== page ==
In any case, take away the parts that people dislike about the bill and of course people suddenly love it. Talk about it being struck down, and most Americans still imagine that their favorite parts will remain.

If you took away all the fearmongering surrounding the bill, they’d probably be fine with it also. But a steady diet of death panels and threats about tax-hikes has everyone much more frightened than they would otherwise be about a bill that basically just opens up non-employer-based insurance exchanges so that people have just a tiny bit more access to reliable healthcare than they did before. It’s neither a panacea or a government take over. It’s just sort of a step in the right direction and a step in the wrong direction all at the same time, and better – certainly – than doing nothing.

The ACA hurts Obama in swing states, even if people like the bill in pieces; but as James Joyner notes, if Romney gets the GOP nod it may be a moot point anyways.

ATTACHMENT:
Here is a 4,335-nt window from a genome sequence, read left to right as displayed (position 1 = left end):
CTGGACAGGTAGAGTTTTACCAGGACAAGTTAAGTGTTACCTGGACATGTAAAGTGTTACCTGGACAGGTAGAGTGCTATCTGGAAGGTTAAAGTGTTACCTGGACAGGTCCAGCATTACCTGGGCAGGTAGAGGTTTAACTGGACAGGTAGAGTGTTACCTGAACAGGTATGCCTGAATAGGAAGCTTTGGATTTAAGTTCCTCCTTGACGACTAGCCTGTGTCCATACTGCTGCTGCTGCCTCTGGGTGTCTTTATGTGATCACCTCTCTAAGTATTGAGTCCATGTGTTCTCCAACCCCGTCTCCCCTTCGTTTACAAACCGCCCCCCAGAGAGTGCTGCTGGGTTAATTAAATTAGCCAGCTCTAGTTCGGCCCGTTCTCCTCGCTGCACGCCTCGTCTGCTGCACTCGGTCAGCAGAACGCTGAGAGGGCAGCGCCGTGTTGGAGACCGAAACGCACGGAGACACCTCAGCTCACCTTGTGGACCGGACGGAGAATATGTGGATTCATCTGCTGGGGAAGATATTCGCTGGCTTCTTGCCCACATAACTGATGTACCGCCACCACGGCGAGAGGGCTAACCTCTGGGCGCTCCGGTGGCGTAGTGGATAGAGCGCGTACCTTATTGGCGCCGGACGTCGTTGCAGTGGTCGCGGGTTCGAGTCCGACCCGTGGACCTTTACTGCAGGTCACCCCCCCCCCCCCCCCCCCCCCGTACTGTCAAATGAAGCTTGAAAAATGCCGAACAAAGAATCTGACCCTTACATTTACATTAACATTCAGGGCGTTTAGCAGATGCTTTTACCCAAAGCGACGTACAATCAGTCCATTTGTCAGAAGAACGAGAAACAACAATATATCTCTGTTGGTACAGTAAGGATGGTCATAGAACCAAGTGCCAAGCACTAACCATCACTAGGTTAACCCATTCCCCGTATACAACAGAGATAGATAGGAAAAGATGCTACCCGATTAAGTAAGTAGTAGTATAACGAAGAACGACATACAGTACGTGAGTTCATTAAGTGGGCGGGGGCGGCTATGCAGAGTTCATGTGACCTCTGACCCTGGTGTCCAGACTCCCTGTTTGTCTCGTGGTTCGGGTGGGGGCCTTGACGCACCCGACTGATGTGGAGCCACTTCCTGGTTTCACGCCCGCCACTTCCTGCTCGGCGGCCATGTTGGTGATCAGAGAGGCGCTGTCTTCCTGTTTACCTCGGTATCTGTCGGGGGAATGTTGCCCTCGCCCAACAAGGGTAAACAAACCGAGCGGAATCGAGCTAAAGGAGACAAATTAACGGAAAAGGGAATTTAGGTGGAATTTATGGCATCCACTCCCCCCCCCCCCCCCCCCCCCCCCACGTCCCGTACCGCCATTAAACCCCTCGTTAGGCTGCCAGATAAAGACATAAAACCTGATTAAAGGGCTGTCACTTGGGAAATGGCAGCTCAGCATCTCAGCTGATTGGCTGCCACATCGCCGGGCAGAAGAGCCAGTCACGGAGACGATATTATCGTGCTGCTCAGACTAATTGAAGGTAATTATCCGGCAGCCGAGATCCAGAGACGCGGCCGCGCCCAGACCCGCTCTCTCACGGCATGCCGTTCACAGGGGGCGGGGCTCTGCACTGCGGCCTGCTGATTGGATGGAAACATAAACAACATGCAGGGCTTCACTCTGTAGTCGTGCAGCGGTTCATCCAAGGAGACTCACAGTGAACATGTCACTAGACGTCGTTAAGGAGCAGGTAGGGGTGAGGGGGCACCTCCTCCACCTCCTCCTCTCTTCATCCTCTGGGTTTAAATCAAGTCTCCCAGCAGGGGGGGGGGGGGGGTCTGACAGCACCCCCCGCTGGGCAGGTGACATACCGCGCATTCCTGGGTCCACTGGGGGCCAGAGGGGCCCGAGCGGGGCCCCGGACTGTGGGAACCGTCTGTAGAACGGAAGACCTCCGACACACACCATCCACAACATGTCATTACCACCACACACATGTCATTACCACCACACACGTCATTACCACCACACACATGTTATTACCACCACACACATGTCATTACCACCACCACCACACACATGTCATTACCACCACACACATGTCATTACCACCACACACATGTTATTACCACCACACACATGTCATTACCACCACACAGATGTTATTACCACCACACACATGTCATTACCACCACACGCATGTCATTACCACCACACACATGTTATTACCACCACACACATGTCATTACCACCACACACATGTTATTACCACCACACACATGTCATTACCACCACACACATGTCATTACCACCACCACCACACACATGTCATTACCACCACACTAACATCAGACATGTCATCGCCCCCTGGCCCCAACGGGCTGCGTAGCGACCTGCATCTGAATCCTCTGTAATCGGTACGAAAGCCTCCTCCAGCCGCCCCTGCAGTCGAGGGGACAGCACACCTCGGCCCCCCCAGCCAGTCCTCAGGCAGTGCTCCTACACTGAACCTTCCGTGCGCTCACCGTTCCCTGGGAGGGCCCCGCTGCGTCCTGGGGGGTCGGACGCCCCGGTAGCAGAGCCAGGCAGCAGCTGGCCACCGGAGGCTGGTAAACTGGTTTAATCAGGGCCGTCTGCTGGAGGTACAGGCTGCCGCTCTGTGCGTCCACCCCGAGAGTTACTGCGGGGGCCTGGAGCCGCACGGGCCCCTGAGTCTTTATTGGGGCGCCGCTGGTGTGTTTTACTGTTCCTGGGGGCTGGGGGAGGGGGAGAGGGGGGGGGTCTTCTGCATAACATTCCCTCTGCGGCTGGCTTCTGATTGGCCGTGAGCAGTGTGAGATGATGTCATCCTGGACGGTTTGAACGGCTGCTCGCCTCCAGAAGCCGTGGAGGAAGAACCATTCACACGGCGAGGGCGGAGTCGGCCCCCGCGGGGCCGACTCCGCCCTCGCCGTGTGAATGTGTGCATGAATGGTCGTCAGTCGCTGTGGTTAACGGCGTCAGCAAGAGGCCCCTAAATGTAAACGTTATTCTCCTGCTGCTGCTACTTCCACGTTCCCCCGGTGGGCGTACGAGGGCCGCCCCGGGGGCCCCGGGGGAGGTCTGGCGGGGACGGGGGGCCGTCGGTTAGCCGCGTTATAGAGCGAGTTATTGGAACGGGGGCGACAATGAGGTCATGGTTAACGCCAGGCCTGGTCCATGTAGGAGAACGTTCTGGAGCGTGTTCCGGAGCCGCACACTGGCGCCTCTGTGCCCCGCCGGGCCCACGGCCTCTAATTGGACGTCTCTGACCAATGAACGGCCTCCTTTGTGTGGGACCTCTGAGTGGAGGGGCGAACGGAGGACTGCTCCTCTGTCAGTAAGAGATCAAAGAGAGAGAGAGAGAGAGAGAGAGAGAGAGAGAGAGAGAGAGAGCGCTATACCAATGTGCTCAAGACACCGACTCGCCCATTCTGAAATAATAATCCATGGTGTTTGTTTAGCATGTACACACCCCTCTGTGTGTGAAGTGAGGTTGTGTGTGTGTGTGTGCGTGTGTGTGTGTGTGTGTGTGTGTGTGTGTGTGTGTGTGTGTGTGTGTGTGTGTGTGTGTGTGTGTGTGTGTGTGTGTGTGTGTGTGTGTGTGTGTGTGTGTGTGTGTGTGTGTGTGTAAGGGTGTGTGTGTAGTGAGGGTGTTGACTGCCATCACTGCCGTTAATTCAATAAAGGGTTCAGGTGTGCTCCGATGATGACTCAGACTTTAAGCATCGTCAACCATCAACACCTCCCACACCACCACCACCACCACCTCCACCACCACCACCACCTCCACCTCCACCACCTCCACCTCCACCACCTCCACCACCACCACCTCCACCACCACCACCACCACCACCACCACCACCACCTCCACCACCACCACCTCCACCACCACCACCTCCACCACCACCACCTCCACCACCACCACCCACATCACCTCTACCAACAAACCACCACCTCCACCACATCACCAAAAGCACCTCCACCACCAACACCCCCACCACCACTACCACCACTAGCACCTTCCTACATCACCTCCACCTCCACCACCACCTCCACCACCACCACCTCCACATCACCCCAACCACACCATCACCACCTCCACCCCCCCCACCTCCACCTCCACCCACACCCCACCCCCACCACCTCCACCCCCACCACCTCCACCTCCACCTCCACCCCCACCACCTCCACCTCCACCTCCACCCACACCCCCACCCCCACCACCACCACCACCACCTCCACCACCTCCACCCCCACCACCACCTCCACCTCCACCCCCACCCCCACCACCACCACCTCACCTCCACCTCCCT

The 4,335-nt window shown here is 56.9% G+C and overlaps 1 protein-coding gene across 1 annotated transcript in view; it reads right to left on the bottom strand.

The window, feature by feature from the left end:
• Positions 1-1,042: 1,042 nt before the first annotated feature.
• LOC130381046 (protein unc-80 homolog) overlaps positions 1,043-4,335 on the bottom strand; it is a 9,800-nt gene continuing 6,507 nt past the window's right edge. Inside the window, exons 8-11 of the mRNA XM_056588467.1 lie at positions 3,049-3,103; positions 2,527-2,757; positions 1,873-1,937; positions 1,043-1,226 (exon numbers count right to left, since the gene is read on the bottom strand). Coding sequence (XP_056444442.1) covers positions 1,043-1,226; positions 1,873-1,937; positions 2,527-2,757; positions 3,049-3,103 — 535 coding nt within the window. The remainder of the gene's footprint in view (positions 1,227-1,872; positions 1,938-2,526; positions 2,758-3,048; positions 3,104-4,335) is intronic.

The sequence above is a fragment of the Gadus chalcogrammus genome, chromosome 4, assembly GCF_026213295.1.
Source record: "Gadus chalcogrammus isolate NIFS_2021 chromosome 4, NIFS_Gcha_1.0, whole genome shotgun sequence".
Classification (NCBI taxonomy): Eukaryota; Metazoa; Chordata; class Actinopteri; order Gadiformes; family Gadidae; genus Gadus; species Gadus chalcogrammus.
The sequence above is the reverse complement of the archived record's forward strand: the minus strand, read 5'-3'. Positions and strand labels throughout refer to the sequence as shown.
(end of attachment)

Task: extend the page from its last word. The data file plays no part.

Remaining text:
(cross-posted)

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29 replies
  1. 1
    Jennifer says:

    Funny how all the concerns about how the ACA is going to raise costs and taxes go right out the window when there’s an opportunity to pass a slut-shaming law that will increase the cost of a fairly routine and completely legal medical procedure by $200 or more, for no medical reason.

  2. 2
    Enhanced Voting Techniques says:

    if Romney gets the GOP nod it may be a moot point anyways

    Why? Romeny will just point out he has no principles and Romney Care was just politically expedient at the time.